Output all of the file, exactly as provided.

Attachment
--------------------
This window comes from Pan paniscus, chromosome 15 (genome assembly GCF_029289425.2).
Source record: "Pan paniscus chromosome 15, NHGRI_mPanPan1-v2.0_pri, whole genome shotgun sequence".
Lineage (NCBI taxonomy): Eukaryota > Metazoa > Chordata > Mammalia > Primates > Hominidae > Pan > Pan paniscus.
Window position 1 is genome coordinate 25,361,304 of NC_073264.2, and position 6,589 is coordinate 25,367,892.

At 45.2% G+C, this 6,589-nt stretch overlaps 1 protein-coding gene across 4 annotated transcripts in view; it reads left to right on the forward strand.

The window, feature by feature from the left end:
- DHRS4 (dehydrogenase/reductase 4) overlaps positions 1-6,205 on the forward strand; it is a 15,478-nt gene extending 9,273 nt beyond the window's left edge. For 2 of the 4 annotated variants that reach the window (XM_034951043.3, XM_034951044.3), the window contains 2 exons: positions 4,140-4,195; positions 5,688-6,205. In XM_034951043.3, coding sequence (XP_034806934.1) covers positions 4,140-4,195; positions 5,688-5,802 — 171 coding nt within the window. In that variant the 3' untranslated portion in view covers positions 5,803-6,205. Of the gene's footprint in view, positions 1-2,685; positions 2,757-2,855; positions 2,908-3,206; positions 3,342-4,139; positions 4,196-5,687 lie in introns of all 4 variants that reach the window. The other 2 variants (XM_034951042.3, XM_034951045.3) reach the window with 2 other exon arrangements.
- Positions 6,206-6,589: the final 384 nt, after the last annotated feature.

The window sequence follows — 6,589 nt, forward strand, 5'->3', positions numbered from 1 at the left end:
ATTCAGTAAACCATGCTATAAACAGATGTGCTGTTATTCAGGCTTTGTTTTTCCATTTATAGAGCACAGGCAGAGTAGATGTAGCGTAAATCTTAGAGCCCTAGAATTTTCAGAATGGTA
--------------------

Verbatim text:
This window comes from Pan paniscus, chromosome 15 (genome assembly GCF_029289425.2).
Source record: "Pan paniscus chromosome 15, NHGRI_mPanPan1-v2.0_pri, whole genome shotgun sequence".
Lineage (NCBI taxonomy): Eukaryota > Metazoa > Chordata > Mammalia > Primates > Hominidae > Pan > Pan paniscus.
Window position 1 is genome coordinate 25,361,304 of NC_073264.2, and position 6,589 is coordinate 25,367,892.

At 45.2% G+C, this 6,589-nt stretch overlaps 1 protein-coding gene across 4 annotated transcripts in view; it reads left to right on the forward strand.

The window, feature by feature from the left end:
- DHRS4 (dehydrogenase/reductase 4) overlaps positions 1-6,205 on the forward strand; it is a 15,478-nt gene extending 9,273 nt beyond the window's left edge. For 2 of the 4 annotated variants that reach the window (XM_034951043.3, XM_034951044.3), the window contains 2 exons: positions 4,140-4,195; positions 5,688-6,205. In XM_034951043.3, coding sequence (XP_034806934.1) covers positions 4,140-4,195; positions 5,688-5,802 — 171 coding nt within the window. In that variant the 3' untranslated portion in view covers positions 5,803-6,205. Of the gene's footprint in view, positions 1-2,685; positions 2,757-2,855; positions 2,908-3,206; positions 3,342-4,139; positions 4,196-5,687 lie in introns of all 4 variants that reach the window. The other 2 variants (XM_034951042.3, XM_034951045.3) reach the window with 2 other exon arrangements.
- Positions 6,206-6,589: the final 384 nt, after the last annotated feature.

The window sequence follows — 6,589 nt, forward strand, 5'->3', positions numbered from 1 at the left end:
ATTCAGTAAACCATGCTATAAACAGATGTGCTGTTATTCAGGCTTTGTTTTTCCATTTATAGAGCACAGGCAGAGTAGATGTAGCGTAAATCTTAGAGCCCTAGAATTTTCAGAATGGTA